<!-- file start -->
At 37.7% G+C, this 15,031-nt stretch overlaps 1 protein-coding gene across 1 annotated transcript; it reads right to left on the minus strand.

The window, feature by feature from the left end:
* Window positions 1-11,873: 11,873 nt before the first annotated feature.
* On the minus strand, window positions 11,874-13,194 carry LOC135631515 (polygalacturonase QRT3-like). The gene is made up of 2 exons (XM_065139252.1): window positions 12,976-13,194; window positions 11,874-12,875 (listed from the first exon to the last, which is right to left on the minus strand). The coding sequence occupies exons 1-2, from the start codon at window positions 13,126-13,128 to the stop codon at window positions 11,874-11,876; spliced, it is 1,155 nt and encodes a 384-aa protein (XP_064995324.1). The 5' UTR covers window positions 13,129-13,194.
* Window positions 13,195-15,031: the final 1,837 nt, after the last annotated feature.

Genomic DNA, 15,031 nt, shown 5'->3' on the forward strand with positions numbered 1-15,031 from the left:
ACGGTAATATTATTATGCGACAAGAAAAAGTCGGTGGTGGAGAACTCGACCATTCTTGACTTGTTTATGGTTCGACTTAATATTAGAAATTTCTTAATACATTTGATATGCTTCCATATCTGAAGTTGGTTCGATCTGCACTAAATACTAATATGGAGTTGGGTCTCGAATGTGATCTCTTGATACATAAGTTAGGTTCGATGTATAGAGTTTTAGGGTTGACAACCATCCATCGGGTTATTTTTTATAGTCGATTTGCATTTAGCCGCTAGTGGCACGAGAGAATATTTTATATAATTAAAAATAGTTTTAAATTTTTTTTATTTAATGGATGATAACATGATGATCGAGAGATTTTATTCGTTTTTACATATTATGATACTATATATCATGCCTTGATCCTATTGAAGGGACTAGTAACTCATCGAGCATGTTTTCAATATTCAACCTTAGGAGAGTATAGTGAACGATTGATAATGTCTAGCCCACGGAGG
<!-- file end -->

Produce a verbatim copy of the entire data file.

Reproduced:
At 37.7% G+C, this 15,031-nt stretch overlaps 1 protein-coding gene across 1 annotated transcript; it reads right to left on the minus strand.

The window, feature by feature from the left end:
* Window positions 1-11,873: 11,873 nt before the first annotated feature.
* On the minus strand, window positions 11,874-13,194 carry LOC135631515 (polygalacturonase QRT3-like). The gene is made up of 2 exons (XM_065139252.1): window positions 12,976-13,194; window positions 11,874-12,875 (listed from the first exon to the last, which is right to left on the minus strand). The coding sequence occupies exons 1-2, from the start codon at window positions 13,126-13,128 to the stop codon at window positions 11,874-11,876; spliced, it is 1,155 nt and encodes a 384-aa protein (XP_064995324.1). The 5' UTR covers window positions 13,129-13,194.
* Window positions 13,195-15,031: the final 1,837 nt, after the last annotated feature.

Genomic DNA, 15,031 nt, shown 5'->3' on the forward strand with positions numbered 1-15,031 from the left:
ACGGTAATATTATTATGCGACAAGAAAAAGTCGGTGGTGGAGAACTCGACCATTCTTGACTTGTTTATGGTTCGACTTAATATTAGAAATTTCTTAATACATTTGATATGCTTCCATATCTGAAGTTGGTTCGATCTGCACTAAATACTAATATGGAGTTGGGTCTCGAATGTGATCTCTTGATACATAAGTTAGGTTCGATGTATAGAGTTTTAGGGTTGACAACCATCCATCGGGTTATTTTTTATAGTCGATTTGCATTTAGCCGCTAGTGGCACGAGAGAATATTTTATATAATTAAAAATAGTTTTAAATTTTTTTTATTTAATGGATGATAACATGATGATCGAGAGATTTTATTCGTTTTTACATATTATGATACTATATATCATGCCTTGATCCTATTGAAGGGACTAGTAACTCATCGAGCATGTTTTCAATATTCAACCTTAGGAGAGTATAGTGAACGATTGATAATGTCTAGCCCACGGAGG